Ken Starr defends lawyers who represented Gitmo detainees

It started with a political noise machine.  Before their appointments to the U.S. Department of Justice, it seems that several current DOJ lawyers defended Gitmo detainees on a pro bono basis.

Apparently former Vice President Cheney’s daughter, Elizabeth Cheney, is connected to the group that posted this YouTube video smearing lawyers who dared to represent Gitmo detainees.

It’s a bit shameless because Ms. Cheney apparently employs a double standard on terrorism.  It seems amazing that her group attacks Department of Justice Lawyers.  Remember the white supremacist who attacked the Holocaust museum, killing innocents? Ms. Cheney held forth on that one, discounting the connection between “political discourse,” terrorism,  and the white supremacist who shot and killed people there.

Her attack on lawyers who served the system annoyed me to no end. That’s why I was heartened to see this video clip of former Whitewater Special Prosecutor Ken Starr explaining why Cheney and her ilk are so very wrong.

Let’s be clear.  Those who slaughter innocents should be tried. And if convicted they should be punished. But let us not forget that we pride ourselves as being a nation founded on the rule of law.  I suppose Ms. Cheney falls victim of that great myth that anyone accused must be guilty. So if that’s true, had her father been indicted for war crimes, would she simply agree that he was guilty? Of course not.  That can’t really be different because this is a hard case. We either presume innocence, or we don’t. No double standards. No special exceptions for accused terrorists.

Those who presume that anyone at Gitmo is guilty are taking the government at its word.  Call me crazy, but I don’t think that’s such a good idea.  I prefer trials. With evidence. And judges.  Yes, I am totally old fashioned.

Rev 10 March 2010

Jury trials for accused terrorists

Politicians bowing to the infernal media noise machine appear to be caving on criminal trials for those accused of acts of terror. Gutless. The point is better made here at Defending People, one of my favorite law blogs.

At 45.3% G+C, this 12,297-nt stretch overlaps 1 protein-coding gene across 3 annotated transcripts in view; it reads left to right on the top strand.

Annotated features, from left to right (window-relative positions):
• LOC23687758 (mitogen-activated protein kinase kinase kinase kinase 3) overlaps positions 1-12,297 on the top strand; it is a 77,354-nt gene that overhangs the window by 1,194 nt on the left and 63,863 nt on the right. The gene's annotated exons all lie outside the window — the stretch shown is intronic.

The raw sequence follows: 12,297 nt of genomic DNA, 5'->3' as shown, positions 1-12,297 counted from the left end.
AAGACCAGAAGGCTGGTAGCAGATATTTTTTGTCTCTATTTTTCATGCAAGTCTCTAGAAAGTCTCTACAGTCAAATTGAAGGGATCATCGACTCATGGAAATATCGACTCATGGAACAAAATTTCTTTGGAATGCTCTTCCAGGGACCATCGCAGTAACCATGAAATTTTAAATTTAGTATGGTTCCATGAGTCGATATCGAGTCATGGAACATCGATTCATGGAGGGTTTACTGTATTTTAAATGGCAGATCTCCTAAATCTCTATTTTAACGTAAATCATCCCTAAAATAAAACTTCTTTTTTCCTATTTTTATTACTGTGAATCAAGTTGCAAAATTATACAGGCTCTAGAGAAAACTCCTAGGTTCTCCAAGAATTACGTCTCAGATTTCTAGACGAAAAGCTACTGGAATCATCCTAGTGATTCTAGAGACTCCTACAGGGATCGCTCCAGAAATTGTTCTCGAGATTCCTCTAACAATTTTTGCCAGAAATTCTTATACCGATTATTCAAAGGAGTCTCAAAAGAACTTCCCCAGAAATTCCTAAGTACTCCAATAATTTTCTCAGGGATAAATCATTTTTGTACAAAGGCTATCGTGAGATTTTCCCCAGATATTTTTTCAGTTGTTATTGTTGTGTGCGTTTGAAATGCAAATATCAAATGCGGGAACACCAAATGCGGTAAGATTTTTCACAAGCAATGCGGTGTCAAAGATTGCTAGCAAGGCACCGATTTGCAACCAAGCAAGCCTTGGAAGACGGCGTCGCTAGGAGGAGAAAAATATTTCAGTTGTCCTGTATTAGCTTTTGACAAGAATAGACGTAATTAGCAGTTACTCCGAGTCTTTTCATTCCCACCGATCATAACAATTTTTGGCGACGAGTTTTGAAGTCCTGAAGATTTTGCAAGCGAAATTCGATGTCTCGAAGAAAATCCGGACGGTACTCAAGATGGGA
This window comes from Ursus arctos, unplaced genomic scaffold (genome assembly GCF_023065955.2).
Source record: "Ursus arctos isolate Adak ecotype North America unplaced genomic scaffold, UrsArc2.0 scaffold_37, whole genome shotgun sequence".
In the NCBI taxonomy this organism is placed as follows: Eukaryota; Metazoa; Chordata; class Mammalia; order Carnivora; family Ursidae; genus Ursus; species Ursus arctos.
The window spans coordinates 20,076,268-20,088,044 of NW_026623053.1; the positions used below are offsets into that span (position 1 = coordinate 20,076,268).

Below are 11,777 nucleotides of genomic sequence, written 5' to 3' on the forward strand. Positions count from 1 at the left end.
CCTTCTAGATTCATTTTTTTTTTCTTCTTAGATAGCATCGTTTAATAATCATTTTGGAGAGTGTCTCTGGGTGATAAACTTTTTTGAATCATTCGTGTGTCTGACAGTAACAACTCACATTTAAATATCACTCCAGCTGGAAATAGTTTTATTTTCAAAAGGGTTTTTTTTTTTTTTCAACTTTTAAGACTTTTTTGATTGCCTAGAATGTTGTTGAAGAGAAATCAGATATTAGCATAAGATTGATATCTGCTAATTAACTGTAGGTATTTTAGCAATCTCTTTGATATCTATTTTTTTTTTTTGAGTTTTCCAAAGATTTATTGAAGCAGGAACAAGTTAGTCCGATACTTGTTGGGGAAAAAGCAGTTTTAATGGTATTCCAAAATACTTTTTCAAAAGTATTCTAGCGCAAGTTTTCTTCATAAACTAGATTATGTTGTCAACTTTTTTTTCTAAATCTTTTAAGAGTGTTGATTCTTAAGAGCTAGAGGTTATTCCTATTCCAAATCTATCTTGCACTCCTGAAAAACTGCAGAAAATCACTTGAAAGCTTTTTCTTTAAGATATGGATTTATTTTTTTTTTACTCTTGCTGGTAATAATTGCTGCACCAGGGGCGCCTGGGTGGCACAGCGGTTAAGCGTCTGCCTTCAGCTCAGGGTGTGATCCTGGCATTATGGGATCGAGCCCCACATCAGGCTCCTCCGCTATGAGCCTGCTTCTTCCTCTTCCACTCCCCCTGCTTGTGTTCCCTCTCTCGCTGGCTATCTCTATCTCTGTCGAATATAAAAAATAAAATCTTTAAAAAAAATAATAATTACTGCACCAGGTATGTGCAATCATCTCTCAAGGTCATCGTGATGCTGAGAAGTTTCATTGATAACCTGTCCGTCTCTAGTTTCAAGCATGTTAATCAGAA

Having never tried a criminal case, I have to disclaim any particular expertise in criminal law.  Even so, as an officer of the court and a believer in the rule of law, I have no doubt that these matters should be tried in court.  I don’t get the rants that I’ve heard on the other side of this. “We’re at war,” or “They don’t deserve these rights” miss the mark.  The same types of arguments were used by some in lame efforts to justify torture.

Let’s be clear about a few things.

For those who claim that we are the greatest country, a shining light of freedom, a model to nations, shouldn’t we live up to all of those exceptional traits? One of the foundations of our exceptional country is a system of justice that presumes innocence, demands proof, and punishes wrongdoers. And yet our politicians want to bow to the noise machine and take terror trials away from the courts.

Why should we play into the hands of those who paint our nation as corrupt? Because when we create exceptions for accused terrorists, we do exactly that.

Those who say that there should be an exception for terror trials are stepping down a very steep and slippery slope. I think there should be a special place in hell for those who set out to harm innocents. I imagine we all agree that that’s true of terrorists. And pedophiles. And greedy corporate executives who steal and defraud. And government officials who abuse their powers. If there is a terrorist exception to our justice system, shouldn’t there be one for all of these others?

“But that’s different,” some would say. The only difference is the label given by the government and the media.  I am unwilling to agree that our government and our media will act rationally. The other thing that’s interesting is that we’ve tried terrorists in criminal courts before. Or have we all forgotten Oklahoma City and Timothy McVeigh? As I recall, the system worked.

I don’t mean to take lightly these issues. To do so does a disservice to those who perished in the World Trade Center attack and those who survived. Nor do I mean to give aid and comfort to those who attack us. Not at all. The best revenge is carrying on bravely and as we have in the  past. To take these matters from the courts sends a message to those who are bent on terror that they can succeed at disrupting our society and sowing fear. To quote the idiot noise machine and the politicians who feed it, doing that means that the terrorists have won.